Piotr Spiewanowski of Flexponsive checks out data which shows low-cost airlines retain a lead when it comes to online engagement but don’t necessarily have everything their own way
One innovation that low-cost carriers (LCCs) brought to the airline industry is a staunch focus on direct online sales, at a time when the established full-service carriers (FSCs) still relied largely on the Global Distribution Systems.
But strategy differences are narrowing, with Lufthansa looking to slap a surcharge on indirect bookings, and Ryanair opening up its seat inventory for third party sales partners.
What does this strategy shift mean for airline online engagement? Do LCCs have a towering lead in online visits, or did the legacy carriers catch up with their direct brand traffic?
To address these question we extended our earlier findings on airline digital performance and put the business model in the spotlight, distinguishing between full-service and low-cost carriers.
We used the same dataset of 40 leading airlines – including the top 10 in the world and most European LCCs – and online traffic data from SimilarWeb.
To keep the analysis simple we used a linear regression model to control for differences in airline size (as measured by 2014 annual passenger numbers).
First some definitions: What is an LCC?
LCCs is a highly heterogeneous group. To get a better understanding of the difference in online engagement between FSCs and “real” LCCs we have identified three low cost subcategories: LCCs by birth, Spin-off LCCs and lowcost charters.
LCC by birth, a “real” LCC established to or turned to the lowcost model at the early stage. This group includes also those lowcost airlines that have been purchased by an FSC group.
Spin-off LCCs are the low cost airlines established and owned by traditional airlines. Finally the last category, charters, includes airlines that combine scheduled operations with charter flights.
Now on to the findings: LCCs by birth have 56% more online engagement than the FSCs
To show how different are the digital strategies between those categories and how “real” LCCs outperform full service carriers we have prepared the above plot.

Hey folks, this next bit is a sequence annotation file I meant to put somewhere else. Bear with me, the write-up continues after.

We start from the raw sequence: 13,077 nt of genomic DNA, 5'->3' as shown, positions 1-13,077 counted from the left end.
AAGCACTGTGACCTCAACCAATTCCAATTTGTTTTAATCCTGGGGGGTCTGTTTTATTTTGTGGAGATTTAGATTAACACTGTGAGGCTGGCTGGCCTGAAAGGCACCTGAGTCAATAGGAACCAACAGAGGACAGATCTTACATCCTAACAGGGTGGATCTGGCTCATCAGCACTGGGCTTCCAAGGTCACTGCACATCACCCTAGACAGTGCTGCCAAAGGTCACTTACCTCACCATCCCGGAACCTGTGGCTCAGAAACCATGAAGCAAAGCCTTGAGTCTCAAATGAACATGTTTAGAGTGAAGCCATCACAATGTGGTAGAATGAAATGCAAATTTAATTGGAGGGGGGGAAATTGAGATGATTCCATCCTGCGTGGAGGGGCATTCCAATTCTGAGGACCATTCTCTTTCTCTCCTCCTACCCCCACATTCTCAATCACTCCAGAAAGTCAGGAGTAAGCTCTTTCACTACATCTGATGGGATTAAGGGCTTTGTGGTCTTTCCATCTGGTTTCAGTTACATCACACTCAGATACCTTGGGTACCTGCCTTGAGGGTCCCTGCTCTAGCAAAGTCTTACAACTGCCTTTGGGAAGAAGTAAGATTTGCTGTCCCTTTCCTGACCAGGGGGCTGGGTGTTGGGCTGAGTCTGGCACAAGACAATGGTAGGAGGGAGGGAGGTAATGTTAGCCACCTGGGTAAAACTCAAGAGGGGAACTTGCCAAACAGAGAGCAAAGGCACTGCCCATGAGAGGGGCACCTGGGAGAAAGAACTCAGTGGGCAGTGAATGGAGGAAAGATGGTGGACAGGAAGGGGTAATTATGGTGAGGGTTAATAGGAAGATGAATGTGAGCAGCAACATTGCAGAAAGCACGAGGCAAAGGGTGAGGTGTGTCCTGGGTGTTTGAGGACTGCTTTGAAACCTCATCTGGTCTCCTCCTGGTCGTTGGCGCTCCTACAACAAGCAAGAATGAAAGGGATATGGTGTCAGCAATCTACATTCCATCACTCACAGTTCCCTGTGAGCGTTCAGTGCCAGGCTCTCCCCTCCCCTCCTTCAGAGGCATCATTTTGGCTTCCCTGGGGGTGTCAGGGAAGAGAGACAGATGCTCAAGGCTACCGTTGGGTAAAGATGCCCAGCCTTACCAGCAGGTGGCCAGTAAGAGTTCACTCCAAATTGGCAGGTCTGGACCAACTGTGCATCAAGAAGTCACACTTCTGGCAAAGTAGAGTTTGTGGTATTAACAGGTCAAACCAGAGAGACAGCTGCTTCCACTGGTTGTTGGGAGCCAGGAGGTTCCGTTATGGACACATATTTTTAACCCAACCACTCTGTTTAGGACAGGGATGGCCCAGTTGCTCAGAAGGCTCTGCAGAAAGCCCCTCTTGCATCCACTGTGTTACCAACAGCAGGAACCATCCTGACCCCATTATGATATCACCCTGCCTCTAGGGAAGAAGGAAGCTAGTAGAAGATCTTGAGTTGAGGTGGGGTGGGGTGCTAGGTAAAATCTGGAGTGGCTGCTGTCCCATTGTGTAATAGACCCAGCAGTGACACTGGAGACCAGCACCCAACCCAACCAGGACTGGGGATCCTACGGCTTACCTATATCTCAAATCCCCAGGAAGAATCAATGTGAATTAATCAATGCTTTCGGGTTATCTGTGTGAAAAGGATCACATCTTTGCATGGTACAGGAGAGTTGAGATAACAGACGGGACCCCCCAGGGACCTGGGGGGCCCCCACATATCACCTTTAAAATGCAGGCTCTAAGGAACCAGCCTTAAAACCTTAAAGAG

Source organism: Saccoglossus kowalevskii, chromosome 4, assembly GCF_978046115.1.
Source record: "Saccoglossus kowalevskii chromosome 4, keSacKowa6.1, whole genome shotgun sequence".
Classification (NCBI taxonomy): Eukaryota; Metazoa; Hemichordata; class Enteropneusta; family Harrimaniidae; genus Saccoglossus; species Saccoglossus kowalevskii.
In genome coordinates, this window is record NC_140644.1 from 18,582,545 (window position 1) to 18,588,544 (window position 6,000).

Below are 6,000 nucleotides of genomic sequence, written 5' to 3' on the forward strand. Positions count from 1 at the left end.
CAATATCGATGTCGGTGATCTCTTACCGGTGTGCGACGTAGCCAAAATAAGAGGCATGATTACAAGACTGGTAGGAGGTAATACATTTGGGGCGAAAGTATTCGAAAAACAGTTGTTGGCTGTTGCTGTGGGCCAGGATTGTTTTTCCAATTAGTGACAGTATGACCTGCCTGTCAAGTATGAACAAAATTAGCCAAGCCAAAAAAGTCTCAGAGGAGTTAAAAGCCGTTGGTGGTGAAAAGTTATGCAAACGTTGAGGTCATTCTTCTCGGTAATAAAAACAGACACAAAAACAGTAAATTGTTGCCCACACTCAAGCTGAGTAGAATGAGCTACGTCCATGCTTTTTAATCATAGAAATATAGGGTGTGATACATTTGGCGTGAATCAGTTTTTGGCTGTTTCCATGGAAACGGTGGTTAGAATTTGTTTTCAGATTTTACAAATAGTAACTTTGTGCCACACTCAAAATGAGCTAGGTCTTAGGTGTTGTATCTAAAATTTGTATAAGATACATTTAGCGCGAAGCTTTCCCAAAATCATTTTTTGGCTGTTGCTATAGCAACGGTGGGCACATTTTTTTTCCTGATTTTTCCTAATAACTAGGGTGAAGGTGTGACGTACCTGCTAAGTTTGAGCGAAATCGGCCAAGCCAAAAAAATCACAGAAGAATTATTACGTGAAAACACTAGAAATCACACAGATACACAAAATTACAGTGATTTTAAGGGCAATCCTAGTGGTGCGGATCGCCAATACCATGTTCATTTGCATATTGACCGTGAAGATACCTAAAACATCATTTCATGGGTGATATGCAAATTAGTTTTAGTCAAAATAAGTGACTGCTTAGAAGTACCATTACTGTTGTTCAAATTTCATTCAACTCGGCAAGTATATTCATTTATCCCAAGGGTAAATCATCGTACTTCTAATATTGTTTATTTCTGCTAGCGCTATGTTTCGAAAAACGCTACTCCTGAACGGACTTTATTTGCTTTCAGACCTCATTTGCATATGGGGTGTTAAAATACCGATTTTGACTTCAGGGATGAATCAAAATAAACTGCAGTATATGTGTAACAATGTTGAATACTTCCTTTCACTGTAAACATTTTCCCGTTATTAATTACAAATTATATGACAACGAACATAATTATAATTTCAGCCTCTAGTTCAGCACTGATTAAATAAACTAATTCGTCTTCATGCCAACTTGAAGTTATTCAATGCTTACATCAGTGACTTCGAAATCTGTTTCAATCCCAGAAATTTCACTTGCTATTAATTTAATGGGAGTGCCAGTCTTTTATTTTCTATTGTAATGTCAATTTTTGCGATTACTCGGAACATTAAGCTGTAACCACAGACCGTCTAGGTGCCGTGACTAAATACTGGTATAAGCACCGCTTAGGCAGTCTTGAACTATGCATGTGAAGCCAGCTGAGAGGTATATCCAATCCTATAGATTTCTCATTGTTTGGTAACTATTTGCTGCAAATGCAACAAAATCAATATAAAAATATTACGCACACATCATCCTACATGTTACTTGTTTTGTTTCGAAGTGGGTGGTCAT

The dashed lines represent the model predictions for FSCs and LCCs by birth. Logarithmic scale allows to interpret the distance between the lines as a percentage difference.
- LCCs by birth +56%
“Real” LCCs, when separated from their digitally sluggish cousins, prove to keep a strong, 56% advantage in online engagement over the FSCs. Direct traffic gives those airlines possibilities to upsell during the booking or to push ancillaries in the online check-in process. They are clearly not missing out on this opportunity.
- Charters -53%
A number of LCCs combines scheduled and charter flights. They stand out as a group with comparatively few online visits – not surprising, given that their flights are typically sold indirectly as part of a larger holiday package. British carrier Monarch lifts this category up. The airline, despite initial troubles, successfully switched from operating mainly charter to flying over 80% of scheduled operations and succeeds to attract online traffic at FSC level.
- Spin-off LCCs -69%
Low-cost spin-offs founded by FSC struggle to establish an online brand, trailing far behind their corporate parents. But it is not the ownership that prevents them from spreading their digital wings. LCC airlines that are fully owned by FSCs parents but started independently manage to keep attracting visitors to their websites. They do so even if they operate flights for the parent company (as for example Germanwings).
Top FSCs dominate social media
While the wide LCC group performs on par with the FSC, the “real” LCCs lead is unquestionable. However, a number of FSCs already compete with the leading LCCs in attracting visitors to their websites.
Unsurprisingly, those greenish dots above the upper blue line on the figure, are the airlines that dominate social media usage of all travel companies – KLM and Emirates.